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Everytime you make a PowerPoint, Edward Tufte Kills a Kitten

. Rod Rakic

(illustration courtesy of Mark Goetz)

I'll admit that until recently, I was aware of Edward Tufte's work, but only after having experienced Tufte, did I start to internalize what the man has to say...

Experience is the right word, because like much of the UX team here at Sears, I got the opportunity to attend of Professor Tufte's one day seminar on information design.

If there's one thing Professor Tufte is known for, is his hatred for how people use PowerPoint. He's gone as far as to say, "Powerpoint was a co-conspirator in the downing of the Columbia." He makes a compelling case how even engineers loose a few IQ points when faced with slides.

Tufte sees PowerPoint for what it is, a tool that can be used for good, or for evil.

I've found myself a student of Presentation Zen, and how Steve Jobs uses slides. That's because I believe most folks quickly blow past the point of diminishing returns, as they turn slides in to eye charts.

But Tufte goes the other way, extolling folks with point to make, to first start by creating a information dense "supergraphic," give them a handout, and let them freelance through the information before you have a conversation about the data that you've presented.

  • Paper has 10 the resolution of a computer screen

  • Each optic nerve (and most of us have two) has bandwidth of 10 megabyte Ethernet

  • HD video has a throughput of approximately 1 gigabit per minute

  • People are much better at scanning than drilling down

Which brings us to Tufte's pointed question, why are we all spending so much time staring at profoundly retarded charts?

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Privacy & Transparency, Part 1 of 3

. wandereye

Research the concept of "privacy," and you end up with a boat-load of interpretation and legal regulation issues, especially when the United States is concerned. Only recently did Google and Facebook as well as Sears were snared in the web, adding fire to an already boiling public issue. Namely, this is related to what "futurists" and others have called "convergence," which has continued to infringe upon foundational ideas of what privacy means to us today and what it will mean in the near future.

"Privacy" is sometimes regarded as untranslatable by linguists... (in Russian, privacy encompasses several words: уединение - solitude, секретность - secrecy, and частная жизнь - private life)... The term "privacy" means many things indifferent contexts. Different people, cultures, and nations have a wide variety of expectations about how much privacy a person is entitled to or what constitutes an invasion of privacy. (link)

In a most general sense, privacy world-wide is looked at as a human right (to "democratic" nations) that fosters development of self and community, enables artistic creativity and intellectual evolution, and gives us all a relative feeling of security and safety from "outside" forces (like the government or corporations).

There are many forms of privacy, broken down into context-related vernaculars like physical privacy, informational privacy, medical privacy, political privacy and so on. All of these take into account the relative positioning of an individual or group relative to an organization, institution, process, community or person.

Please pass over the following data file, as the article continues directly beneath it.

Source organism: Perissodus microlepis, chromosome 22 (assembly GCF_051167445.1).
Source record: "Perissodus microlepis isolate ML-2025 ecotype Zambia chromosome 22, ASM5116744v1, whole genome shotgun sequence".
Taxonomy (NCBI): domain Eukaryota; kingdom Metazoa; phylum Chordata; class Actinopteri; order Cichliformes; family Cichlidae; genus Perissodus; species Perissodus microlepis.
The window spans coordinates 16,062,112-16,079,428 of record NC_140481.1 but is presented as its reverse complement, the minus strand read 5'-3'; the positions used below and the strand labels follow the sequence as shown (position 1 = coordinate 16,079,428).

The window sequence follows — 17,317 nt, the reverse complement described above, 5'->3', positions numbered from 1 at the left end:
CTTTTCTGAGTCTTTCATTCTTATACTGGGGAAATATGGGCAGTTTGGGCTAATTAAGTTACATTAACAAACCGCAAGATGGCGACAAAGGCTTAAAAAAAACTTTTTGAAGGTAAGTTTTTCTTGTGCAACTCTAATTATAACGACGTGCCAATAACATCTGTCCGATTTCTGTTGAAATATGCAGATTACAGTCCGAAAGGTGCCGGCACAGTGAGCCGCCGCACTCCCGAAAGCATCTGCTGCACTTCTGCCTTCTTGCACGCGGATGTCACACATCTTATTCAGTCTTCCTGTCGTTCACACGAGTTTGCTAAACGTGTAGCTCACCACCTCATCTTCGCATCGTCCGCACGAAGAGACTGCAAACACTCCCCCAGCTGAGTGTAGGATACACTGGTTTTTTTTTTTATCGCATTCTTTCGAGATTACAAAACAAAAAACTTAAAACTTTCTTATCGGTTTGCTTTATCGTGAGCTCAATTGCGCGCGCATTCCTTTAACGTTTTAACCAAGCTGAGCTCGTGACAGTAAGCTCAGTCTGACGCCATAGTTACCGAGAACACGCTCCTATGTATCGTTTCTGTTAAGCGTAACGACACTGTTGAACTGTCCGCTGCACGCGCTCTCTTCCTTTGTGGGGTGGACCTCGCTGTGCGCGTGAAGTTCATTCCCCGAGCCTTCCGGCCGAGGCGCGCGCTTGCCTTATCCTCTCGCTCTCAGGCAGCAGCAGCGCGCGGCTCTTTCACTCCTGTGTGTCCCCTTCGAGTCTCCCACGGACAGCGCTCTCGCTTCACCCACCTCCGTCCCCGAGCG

Before the information explosion, we relied on cost as the primary protection of privacy: it was too expensive for anyone (except maybe the government) to assemble, store, cross-index and correlate the information.(link)

"Everyone has the right to freedom of opinion and expression; this right includes freedom to hold opinions without interference and to seek, receive and impart information and ideas through any media and regardless of frontiers." — United Nations Declaration of Human Rights

Internet privacy is the ability to control what information one reveals about oneself over the Internet, and to control who can access that information. These concerns include whether email can be stored or read by third parties without consent, or whether third parties can track the websites someone has visited. Another concern is whether websites collect, store, and possibly share personally identifiable information about users.(link) The FTC is getting heavily involved with Facebook and Google at the level of not just access, security and control (which I will speak to in the next post about "Transparency"). This goes beyond cookies, beacons, spiders and privacy policies.

It currently resides in places like my google dashboard (images), where I have been provided with ways to see and sort of edit or "clear" my personal search and browse history.

Facebook provided many call-outs pointing out their new "features" and "privacy policies" allowing me to control my privacy preferences for over 600 connections.

Too much control leads to less privacy in the end for reasons witnessed throughout history, which is why there are comissions and governments seeing the dangers of this new world so clearly at the moment.

"The real danger is the gradual erosion of individual liberties through the automation, integration, and interconnection of many small, separate record-keeping systems, each of which alone may seem innocuous, even benevolent, and wholly justifiable." — U.S. Privacy Protection Study Commission, 1977